A new blog series… Members learning from Members…It takes a Village.
Thank you, Alicia Horst for sharing! Alicia and her husband Kendall founded, co-own and lead Lancaster Aero, an aircraft maintenance and painting services company in Smoketown, PA.
In our new age of distance learning, distance working, and social distancing too, we’ve had to wrestle with the meaning of the word “essential”. As an aviation maintenance business, the government deemed our company essential from the very beginning. While other business owners were preparing for shut-downs and lay-offs, we were preparing for the realities of working through a pandemic.
At work, there were employee childcare issues and health and safety concerns, customer questions about production schedules and cancellations, and everyone was carrying general worry of the collective country. At home, like everyone else, I had children adjusting to distance learning. I had an eighth grader who missed musical competitions she’d worked hard to prepare for. My extroverted high schooler was mourning the loss of her prom and fretting over cancelled SAT’s, and my dining room table had become our college freshman’s botany lab. I did what we do in these times; I soldiered up. There were children to steer and comfort, employees to encourage and protect, customers to communicate with, policies to write, supplies to be acquired, and LOTS of EXTRA CLEANING! Sure, there was a lot of “extra” going on, but I had a lot to be thankful for and I had all my plates spinning or so I thought.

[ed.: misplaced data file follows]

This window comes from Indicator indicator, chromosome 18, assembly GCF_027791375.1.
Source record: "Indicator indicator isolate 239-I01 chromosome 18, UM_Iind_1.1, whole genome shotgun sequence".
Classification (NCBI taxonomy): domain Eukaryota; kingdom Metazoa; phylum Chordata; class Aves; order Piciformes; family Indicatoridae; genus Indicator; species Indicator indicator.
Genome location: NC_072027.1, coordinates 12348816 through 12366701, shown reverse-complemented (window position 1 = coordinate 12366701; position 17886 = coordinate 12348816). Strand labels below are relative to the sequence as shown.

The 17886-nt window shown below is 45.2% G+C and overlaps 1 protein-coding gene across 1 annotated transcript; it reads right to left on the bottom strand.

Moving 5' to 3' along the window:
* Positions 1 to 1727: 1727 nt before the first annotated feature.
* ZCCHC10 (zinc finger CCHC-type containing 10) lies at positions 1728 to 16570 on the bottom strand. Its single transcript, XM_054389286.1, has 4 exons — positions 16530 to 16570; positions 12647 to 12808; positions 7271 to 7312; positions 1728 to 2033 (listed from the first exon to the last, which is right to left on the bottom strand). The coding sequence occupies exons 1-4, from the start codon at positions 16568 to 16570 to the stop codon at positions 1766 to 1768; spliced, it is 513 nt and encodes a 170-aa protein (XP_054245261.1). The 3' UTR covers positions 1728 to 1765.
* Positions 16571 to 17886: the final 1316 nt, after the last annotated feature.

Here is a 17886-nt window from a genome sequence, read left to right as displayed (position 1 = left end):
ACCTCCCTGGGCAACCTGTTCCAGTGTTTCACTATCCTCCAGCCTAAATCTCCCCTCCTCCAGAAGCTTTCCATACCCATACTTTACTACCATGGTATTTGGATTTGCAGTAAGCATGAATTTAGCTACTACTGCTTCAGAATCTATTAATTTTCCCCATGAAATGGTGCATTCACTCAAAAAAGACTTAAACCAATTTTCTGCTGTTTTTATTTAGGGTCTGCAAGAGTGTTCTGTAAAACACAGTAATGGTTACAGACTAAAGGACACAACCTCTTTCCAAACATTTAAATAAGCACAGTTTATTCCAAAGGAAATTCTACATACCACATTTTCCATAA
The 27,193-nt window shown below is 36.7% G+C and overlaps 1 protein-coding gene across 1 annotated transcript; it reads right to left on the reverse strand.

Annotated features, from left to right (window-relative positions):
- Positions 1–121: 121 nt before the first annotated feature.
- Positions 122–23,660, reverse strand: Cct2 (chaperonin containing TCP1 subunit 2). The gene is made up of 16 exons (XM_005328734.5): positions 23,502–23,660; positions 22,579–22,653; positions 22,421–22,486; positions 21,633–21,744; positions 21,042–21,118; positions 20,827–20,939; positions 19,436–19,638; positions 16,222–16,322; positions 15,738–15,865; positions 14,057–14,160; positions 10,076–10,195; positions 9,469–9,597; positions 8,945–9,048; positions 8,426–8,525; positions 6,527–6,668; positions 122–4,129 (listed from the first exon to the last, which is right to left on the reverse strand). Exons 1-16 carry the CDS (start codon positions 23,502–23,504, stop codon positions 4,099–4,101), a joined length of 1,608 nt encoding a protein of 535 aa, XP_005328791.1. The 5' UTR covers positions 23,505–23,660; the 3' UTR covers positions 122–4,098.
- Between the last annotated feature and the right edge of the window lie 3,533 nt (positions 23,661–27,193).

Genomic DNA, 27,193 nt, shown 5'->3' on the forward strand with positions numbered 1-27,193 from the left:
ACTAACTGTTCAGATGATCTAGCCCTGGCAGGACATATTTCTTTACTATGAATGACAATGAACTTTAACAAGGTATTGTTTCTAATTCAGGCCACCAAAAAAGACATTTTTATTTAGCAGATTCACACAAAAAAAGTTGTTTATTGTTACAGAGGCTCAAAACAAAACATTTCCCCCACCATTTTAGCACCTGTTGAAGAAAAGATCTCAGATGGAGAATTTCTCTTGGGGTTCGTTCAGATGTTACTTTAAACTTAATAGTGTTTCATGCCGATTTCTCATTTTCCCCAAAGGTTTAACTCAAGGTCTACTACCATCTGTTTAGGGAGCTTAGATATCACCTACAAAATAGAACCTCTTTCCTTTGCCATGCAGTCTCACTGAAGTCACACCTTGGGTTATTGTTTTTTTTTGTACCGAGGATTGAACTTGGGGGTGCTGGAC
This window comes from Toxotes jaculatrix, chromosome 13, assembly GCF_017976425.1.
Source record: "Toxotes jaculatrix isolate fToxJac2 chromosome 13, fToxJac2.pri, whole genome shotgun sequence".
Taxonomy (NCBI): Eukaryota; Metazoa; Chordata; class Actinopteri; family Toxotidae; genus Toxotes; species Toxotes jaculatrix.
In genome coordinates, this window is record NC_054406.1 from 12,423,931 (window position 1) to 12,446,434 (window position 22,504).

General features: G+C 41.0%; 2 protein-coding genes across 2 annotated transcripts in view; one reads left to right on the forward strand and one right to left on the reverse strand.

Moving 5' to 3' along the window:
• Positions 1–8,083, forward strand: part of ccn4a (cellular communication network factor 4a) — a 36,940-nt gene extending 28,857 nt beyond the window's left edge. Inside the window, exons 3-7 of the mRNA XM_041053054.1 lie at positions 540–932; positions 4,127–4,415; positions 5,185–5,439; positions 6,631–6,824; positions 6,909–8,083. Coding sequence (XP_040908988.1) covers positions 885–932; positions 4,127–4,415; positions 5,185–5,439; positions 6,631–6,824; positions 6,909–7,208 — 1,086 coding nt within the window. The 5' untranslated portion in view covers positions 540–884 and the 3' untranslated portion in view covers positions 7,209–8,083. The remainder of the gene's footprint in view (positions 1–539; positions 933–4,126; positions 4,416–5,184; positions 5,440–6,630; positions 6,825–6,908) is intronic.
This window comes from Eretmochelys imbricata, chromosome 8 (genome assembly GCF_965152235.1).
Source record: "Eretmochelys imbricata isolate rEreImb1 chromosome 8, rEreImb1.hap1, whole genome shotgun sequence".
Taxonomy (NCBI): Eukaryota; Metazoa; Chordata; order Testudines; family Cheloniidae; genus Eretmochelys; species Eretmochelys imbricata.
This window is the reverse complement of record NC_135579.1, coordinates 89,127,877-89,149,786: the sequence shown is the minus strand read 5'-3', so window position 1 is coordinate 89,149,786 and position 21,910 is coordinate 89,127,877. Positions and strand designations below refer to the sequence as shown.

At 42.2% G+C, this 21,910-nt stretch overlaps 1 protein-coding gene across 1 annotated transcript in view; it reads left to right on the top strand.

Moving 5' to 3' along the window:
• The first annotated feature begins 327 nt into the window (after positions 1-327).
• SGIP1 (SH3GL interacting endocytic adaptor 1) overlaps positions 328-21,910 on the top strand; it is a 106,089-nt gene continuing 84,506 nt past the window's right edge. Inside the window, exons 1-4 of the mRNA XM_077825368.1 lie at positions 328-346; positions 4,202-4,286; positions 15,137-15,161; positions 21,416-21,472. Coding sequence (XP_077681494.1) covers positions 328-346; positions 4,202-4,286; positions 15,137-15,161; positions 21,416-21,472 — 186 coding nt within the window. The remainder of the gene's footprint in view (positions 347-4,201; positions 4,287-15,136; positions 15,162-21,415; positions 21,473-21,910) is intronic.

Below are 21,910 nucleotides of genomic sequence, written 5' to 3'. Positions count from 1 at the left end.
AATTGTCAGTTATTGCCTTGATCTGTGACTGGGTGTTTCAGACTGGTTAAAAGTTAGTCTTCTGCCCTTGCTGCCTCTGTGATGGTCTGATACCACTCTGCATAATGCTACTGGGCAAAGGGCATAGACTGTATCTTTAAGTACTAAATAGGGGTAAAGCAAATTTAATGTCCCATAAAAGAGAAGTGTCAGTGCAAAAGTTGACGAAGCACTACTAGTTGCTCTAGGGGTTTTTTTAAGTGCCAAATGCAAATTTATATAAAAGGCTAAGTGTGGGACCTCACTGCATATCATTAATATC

Then it happened. I got really sick. My husband is now my caretaker, my children are managing my household chores, my friends and family are helping with the grocery shopping and meal preparation. Our team at work has had to pick up a lot of extra slack due to Kendall’s absence in the office to care for me. No longer strong enough to do all of the things I’m normally responsible for, or many of the things I love to do for others, I’ve had to open my heart up to the idea of allowing others to take care of me for a little while. Thankfully, it isn’t COVID 19. The truth is that like so many others, I was running full speed ahead and half broken for an awfully long time and a chronic little problem became a big, urgent one.
One of the blessings in all of this is that I’ve had the opportunity to embrace what’s really essential in my life. At the moment, it means embracing a period of rest, a willingness to be vulnerable enough to ask for help, and a spirit of gratitude for the help I’ve been given instead of a spirit of shame because I needed it. I’ve had the opportunity to watch my children make mature decisions all on their own. I’ve spent extra time laughing and crying with those closest to me. I’ve had the privilege of seeing our business team accept new challenges and grow in leadership and responsibility, and the joy of meeting neighbors who pitched in when they heard I needed help. I’ve had the affirmation of a husband walking in servant leadership and loving me in my weakness. Now that I’m on the road to recovery and the world is beginning to open up again, I’m planning for my re-entry back into “life”. I’m bringing with me an awareness of the importance of rest, an appreciation for the joy of receiving, and a deeper understanding that essentially, I don’t have to be strong all of the time.